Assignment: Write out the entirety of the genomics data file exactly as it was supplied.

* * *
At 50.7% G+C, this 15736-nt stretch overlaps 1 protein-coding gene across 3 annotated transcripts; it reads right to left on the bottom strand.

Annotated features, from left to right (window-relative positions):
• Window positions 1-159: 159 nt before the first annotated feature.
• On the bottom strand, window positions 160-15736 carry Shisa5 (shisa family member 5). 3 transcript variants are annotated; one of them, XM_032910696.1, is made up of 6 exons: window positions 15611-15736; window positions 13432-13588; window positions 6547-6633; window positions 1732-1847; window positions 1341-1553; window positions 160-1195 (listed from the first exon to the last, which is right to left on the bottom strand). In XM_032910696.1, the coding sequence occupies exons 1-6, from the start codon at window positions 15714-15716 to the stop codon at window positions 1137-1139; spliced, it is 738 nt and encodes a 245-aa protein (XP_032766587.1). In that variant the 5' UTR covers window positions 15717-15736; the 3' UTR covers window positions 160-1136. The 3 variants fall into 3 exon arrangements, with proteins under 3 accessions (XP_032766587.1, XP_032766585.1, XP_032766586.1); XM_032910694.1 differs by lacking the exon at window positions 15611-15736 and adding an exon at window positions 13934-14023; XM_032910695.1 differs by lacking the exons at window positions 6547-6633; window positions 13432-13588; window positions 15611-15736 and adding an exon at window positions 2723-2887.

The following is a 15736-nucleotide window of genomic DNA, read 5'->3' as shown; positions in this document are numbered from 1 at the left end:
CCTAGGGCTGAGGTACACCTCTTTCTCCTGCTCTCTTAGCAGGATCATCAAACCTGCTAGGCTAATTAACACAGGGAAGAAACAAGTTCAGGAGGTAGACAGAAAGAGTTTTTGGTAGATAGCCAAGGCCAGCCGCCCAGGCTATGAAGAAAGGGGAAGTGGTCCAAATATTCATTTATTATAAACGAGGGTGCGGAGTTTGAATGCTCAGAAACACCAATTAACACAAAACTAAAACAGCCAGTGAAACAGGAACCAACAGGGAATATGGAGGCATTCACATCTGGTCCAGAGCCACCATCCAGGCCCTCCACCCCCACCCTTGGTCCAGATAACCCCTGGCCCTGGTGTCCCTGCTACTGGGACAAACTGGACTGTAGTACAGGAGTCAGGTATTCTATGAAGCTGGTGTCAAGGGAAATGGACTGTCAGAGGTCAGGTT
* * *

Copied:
At 50.7% G+C, this 15736-nt stretch overlaps 1 protein-coding gene across 3 annotated transcripts; it reads right to left on the bottom strand.

Annotated features, from left to right (window-relative positions):
• Window positions 1-159: 159 nt before the first annotated feature.
• On the bottom strand, window positions 160-15736 carry Shisa5 (shisa family member 5). 3 transcript variants are annotated; one of them, XM_032910696.1, is made up of 6 exons: window positions 15611-15736; window positions 13432-13588; window positions 6547-6633; window positions 1732-1847; window positions 1341-1553; window positions 160-1195 (listed from the first exon to the last, which is right to left on the bottom strand). In XM_032910696.1, the coding sequence occupies exons 1-6, from the start codon at window positions 15714-15716 to the stop codon at window positions 1137-1139; spliced, it is 738 nt and encodes a 245-aa protein (XP_032766587.1). In that variant the 5' UTR covers window positions 15717-15736; the 3' UTR covers window positions 160-1136. The 3 variants fall into 3 exon arrangements, with proteins under 3 accessions (XP_032766587.1, XP_032766585.1, XP_032766586.1); XM_032910694.1 differs by lacking the exon at window positions 15611-15736 and adding an exon at window positions 13934-14023; XM_032910695.1 differs by lacking the exons at window positions 6547-6633; window positions 13432-13588; window positions 15611-15736 and adding an exon at window positions 2723-2887.

The following is a 15736-nucleotide window of genomic DNA, read 5'->3' as shown; positions in this document are numbered from 1 at the left end:
CCTAGGGCTGAGGTACACCTCTTTCTCCTGCTCTCTTAGCAGGATCATCAAACCTGCTAGGCTAATTAACACAGGGAAGAAACAAGTTCAGGAGGTAGACAGAAAGAGTTTTTGGTAGATAGCCAAGGCCAGCCGCCCAGGCTATGAAGAAAGGGGAAGTGGTCCAAATATTCATTTATTATAAACGAGGGTGCGGAGTTTGAATGCTCAGAAACACCAATTAACACAAAACTAAAACAGCCAGTGAAACAGGAACCAACAGGGAATATGGAGGCATTCACATCTGGTCCAGAGCCACCATCCAGGCCCTCCACCCCCACCCTTGGTCCAGATAACCCCTGGCCCTGGTGTCCCTGCTACTGGGACAAACTGGACTGTAGTACAGGAGTCAGGTATTCTATGAAGCTGGTGTCAAGGGAAATGGACTGTCAGAGGTCAGGTT